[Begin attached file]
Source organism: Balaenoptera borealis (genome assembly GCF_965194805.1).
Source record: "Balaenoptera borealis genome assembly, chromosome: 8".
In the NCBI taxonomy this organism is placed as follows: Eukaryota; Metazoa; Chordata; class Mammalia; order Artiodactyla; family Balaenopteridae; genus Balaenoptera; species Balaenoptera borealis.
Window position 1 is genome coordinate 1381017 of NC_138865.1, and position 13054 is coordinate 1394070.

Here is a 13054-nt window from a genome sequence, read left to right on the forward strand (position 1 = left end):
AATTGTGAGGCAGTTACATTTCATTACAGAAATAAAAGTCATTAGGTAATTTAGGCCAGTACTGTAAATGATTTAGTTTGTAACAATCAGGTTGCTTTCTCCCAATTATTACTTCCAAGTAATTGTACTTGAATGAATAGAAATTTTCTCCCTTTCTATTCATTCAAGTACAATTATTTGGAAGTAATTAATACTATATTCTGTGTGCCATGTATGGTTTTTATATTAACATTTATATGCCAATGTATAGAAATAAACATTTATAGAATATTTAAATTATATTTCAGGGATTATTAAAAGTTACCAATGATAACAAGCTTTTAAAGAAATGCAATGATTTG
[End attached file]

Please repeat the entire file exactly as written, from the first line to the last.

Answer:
Source organism: Balaenoptera borealis (genome assembly GCF_965194805.1).
Source record: "Balaenoptera borealis genome assembly, chromosome: 8".
In the NCBI taxonomy this organism is placed as follows: Eukaryota; Metazoa; Chordata; class Mammalia; order Artiodactyla; family Balaenopteridae; genus Balaenoptera; species Balaenoptera borealis.
Window position 1 is genome coordinate 1381017 of NC_138865.1, and position 13054 is coordinate 1394070.

Here is a 13054-nt window from a genome sequence, read left to right on the forward strand (position 1 = left end):
AATTGTGAGGCAGTTACATTTCATTACAGAAATAAAAGTCATTAGGTAATTTAGGCCAGTACTGTAAATGATTTAGTTTGTAACAATCAGGTTGCTTTCTCCCAATTATTACTTCCAAGTAATTGTACTTGAATGAATAGAAATTTTCTCCCTTTCTATTCATTCAAGTACAATTATTTGGAAGTAATTAATACTATATTCTGTGTGCCATGTATGGTTTTTATATTAACATTTATATGCCAATGTATAGAAATAAACATTTATAGAATATTTAAATTATATTTCAGGGATTATTAAAAGTTACCAATGATAACAAGCTTTTAAAGAAATGCAATGATTTG